More than a third of women surveyed across four lower-income countries, reported being mistreated during childbirth, a new study led by the World Health Organization (WHO) has revealed.
The study, published in The Lancet — an influential peer-reviewed science journal — was carried out in Ghana, Guinea, Myanmar and Nigeria, and found that 42 percent of the 2,016 women observed had experienced physical or verbal abuse, stigma or discrimination during labor and childbirth.
According to WHO, quality support, particularly from midwives for women in labor, can make the difference between life and death. Midwifery has been shown to reduce maternal and newborn mortality and stillbirth rates, by over 80 percent, and reduces pre-term labor and birth by 24 percent. Yet, more than 800 women still die every day during the process.
Younger, less-educated women were found to be most vulnerable to mistreatment, in the form of stigmatization, discrimination, undergoing medical procedures without consent; the use of force in procedures; or abandonment or neglect by health workers.
Some 14 percent of women experienced physical abuse in the form of being slapped, hit or punched, while others experienced non-consensual caesarean sections, and episiotiomies (surgical cuts to the vagina during childbirth) and vaginal examinations.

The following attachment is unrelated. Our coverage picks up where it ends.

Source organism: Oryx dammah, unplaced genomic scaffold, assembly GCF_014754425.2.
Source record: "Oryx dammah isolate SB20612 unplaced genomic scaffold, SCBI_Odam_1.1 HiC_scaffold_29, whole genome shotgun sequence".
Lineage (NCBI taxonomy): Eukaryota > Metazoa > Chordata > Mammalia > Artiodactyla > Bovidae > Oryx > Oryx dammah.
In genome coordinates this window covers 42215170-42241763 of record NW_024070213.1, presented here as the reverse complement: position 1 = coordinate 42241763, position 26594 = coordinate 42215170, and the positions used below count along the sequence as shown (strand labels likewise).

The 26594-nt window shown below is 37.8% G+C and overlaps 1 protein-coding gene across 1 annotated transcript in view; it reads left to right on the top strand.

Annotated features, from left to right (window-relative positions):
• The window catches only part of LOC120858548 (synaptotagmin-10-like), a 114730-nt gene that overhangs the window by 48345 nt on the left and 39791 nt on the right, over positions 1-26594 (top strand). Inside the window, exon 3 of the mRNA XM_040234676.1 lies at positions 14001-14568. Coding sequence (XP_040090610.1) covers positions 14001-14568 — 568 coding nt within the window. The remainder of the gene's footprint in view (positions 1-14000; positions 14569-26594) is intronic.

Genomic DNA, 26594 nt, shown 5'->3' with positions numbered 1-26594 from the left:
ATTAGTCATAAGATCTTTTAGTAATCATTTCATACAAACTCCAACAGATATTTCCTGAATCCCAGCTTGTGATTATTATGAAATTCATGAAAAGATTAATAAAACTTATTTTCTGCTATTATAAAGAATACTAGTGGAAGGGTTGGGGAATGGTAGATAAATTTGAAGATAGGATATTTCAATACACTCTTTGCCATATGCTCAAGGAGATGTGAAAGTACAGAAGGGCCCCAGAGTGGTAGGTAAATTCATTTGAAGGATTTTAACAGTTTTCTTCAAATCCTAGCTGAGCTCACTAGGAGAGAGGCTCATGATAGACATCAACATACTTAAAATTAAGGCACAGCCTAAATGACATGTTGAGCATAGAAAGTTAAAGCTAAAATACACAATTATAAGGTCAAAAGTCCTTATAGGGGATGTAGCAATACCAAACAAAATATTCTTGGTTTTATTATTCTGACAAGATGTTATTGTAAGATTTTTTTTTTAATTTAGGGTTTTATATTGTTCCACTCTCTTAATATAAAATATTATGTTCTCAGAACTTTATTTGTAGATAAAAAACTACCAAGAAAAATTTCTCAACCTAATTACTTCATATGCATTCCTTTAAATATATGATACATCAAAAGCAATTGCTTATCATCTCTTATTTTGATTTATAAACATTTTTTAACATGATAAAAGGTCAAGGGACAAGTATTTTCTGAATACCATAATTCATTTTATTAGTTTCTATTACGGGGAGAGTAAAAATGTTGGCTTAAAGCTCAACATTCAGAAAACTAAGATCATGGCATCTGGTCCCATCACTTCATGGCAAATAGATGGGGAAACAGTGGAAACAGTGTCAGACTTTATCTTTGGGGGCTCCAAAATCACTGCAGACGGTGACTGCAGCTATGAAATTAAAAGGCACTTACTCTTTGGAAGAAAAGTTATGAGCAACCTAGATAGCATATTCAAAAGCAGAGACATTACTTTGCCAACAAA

Interviews were also conducted with 2,672 women after giving birth, which indicated similar levels of mistreatment.
Researchers observed 35 cases of caesarean births conducted without the mother’s consent, along with 190 of 253 episiotomies reported, and 2,611 vaginal examinations, comprising 59 percent of the total.
Some 752 (38 percent) of the women in the study experienced some form of verbal abuse, whether being shouted at, scolded or mocked. Eleven women were targets of discrimination or stigma, on the basis of their race or ethnicity.
The health agency recommends a framework of strategies to ensure women are treated with compassion and dignity — from holding health systems accountable, to ensuring enough resources are available for quality health care and clear policies on women’s rights: Designing labor wards bearing in mind the needs of women; improving the informed consent process around medical interventions; upscaling mentorship and support to health workers to foster quality care and allowing all women the right to a companion during labor and childbirth.
WHO has urged professional associations to partake in promoting and supporting quality care among maternity providers, from obstetricians to midwives.